What Is the Best Way to Pee?
By Kelley Smith
For boutron Foundation
The following is an actual conversation I have had with my husband (H) more than once. At the risk of being labeled "odd," or "really odd," or "odd beyond belief," I'm going to share it with you. Don't judge.
Me: Why don't men sit on toilets to pee?
H: Because they don't.
Me: But don't urinals make you uncomfortable?
Me: Really? Because a lot of men seem to be very uncomfortable with even giving another guy a hug, so it's really interesting to me that these same men are fine urinating next to each other. I mean, the whole men's restroom is bizarre. It's like a homoerotic , where you just casually expose your penis to strangers … every day … several times a day, in fact.
H: I don't even know where to begin with this.
Why don't men sit to pee?
The above conversation obviously never answered this question. Apparently, . However, sitting is still the best practice for men with urinary issues (urinary urgency, frequency, weak stream, etc.).
When a healthy man chooses to stand among his peers to pee (versus sitting in a private stall), I can only conclude that he is trying to relive his glorious, madcap fraternity days—a conclusion that has been met with many an eye roll by my husband.
How should women pee?
There are certainly times when standing to void would be ideal. Sitting on a filthy public toilet (in a stall without seat covers and not enough toilet paper for wiping and covering the seat) is unappealing at best.
Squatting or hovering over the public toilet seat is an option, but not always realistic. Some people, like me, don't have the strongest thigh muscles. Perhaps I should exercise someday.
But if you can squat, should you? Well, let's say you shouldn't make it a regular practice. For women, sitting is the best way to empty the bladder. The goal each time you urinate is to void as much as possible. Excess urine in the bladder can lead to a urinary tract infection.
Sitting allows the pelvic floor muscles to relax, which reduces pressure on the urethra (the urine tube that carries pee to the outside world) and allows smooth voiding. The pelvic floor muscles act as a sling that wrap around the urethra, vagina and anus. When the pelvic floor muscles are contracted or stretched tightly (as they are when squatting over a toilet), they compress the urethral opening. This reduces urine flow. When you sit on the toilet, your pelvic floor muscles stay relaxed and the urethral sphincter is left wide open for easy, complete urination. Got it?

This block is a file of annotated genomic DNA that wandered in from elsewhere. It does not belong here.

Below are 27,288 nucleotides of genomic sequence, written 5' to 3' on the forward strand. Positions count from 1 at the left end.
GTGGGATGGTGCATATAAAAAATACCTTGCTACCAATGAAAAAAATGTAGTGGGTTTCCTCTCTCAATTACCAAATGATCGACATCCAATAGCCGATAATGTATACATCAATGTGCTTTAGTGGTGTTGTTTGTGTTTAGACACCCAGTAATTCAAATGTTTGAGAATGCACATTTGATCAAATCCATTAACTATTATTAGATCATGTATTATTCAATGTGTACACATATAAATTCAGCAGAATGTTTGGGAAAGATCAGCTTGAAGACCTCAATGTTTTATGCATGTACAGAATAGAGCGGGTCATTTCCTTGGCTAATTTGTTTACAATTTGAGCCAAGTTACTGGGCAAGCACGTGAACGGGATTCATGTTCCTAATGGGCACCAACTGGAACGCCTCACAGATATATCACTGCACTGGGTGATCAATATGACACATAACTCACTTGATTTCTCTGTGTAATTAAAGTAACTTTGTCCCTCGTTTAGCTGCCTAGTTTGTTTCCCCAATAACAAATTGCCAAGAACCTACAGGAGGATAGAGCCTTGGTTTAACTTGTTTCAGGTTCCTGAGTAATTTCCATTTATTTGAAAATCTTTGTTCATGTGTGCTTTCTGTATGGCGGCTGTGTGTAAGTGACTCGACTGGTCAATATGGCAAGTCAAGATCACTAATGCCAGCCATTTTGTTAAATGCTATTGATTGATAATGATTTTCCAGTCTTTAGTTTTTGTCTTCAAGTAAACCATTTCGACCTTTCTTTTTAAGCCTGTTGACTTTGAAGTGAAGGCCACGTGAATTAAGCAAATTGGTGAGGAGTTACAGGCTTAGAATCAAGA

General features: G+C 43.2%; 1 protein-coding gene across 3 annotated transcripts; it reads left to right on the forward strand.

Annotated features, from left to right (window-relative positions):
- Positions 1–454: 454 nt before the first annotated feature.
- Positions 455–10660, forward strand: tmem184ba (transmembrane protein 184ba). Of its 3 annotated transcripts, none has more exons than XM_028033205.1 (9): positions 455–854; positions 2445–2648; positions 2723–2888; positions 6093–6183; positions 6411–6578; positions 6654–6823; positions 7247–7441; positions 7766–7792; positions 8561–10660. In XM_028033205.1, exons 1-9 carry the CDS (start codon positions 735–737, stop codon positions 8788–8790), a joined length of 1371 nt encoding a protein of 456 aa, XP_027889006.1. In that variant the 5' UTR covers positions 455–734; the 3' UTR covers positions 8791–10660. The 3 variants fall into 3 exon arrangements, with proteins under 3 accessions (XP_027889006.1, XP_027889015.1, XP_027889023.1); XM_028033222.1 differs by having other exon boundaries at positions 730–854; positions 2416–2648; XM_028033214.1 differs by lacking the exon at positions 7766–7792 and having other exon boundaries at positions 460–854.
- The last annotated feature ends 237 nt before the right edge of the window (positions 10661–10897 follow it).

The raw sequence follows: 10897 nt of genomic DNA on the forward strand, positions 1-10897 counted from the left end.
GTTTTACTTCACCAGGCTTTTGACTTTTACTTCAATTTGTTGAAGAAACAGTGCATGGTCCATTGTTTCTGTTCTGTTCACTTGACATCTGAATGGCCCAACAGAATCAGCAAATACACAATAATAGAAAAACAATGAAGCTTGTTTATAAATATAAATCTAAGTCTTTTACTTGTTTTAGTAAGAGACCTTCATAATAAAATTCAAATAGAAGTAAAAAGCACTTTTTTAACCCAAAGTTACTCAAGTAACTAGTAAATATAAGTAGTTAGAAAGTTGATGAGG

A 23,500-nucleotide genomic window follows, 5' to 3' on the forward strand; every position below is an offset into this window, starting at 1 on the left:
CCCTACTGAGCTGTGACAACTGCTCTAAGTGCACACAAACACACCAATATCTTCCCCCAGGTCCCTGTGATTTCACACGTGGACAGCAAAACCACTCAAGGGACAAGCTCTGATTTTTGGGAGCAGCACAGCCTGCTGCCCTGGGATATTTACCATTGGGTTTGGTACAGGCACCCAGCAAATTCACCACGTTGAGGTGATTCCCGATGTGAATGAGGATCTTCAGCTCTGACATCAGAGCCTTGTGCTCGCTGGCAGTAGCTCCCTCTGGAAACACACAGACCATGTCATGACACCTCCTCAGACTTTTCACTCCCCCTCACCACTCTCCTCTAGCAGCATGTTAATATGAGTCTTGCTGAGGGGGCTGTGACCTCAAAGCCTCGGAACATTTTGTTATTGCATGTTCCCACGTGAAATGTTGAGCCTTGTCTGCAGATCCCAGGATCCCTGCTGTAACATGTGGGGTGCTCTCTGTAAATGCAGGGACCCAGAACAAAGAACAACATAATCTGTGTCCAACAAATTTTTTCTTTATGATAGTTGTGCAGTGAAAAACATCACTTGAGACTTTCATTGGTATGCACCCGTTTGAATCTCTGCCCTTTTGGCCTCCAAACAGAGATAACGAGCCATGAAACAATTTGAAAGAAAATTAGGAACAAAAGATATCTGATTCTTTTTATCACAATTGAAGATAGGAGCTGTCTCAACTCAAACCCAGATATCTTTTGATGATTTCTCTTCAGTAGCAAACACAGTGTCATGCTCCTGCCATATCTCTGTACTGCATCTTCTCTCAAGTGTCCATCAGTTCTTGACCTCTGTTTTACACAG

WHF Founder and Executive Director Missy Lavender demonstrates. Don't worry, these two minutes are completely G-rated:
Speaking of public bathrooms...
Wouldn't it be nice to stand to pee when faced with an impossibly dirty public toilet? . Only the plastic, rotating ones offer real protection.
You actually can , which is surprisingly effective for women. It will take you a bit longer than sitting, but you will be able to eliminate the same amount of pee as you would sitting down. Remember: We already know that the same cannot be said for squatting. Squatting leads to reduced urine flow.
The million dollar question: How do I stand to pee without getting urine all over my legs, the seat, the floor?
Enter pee devices. Yes. There are funnels available that will let women pee while standing without making a mess. The is reusable, while the is disposable and biodegradable.
In hiking circles, these funnels are called female urination devices, or FUDs, and they can come in quite handy on the trail. There are many brands and variations available, and for various hiking adventures.
If you can't bring yourself to use a funnel, it is OK to sit on a public toilet. It may not be your happiest moment, but it is highly unlikely you will catch any germs from sitting on a toilet seat.
Stand up to pee or sit down to pee—your choice. But, please don't start peeing in front of strangers. We'll let men keep that curious behavior to themselves.
Kelley Smith is a former high school biology teacher and earned her medical degree in 2003. This blog was originally published in August 2014 and has been updated with the latest information.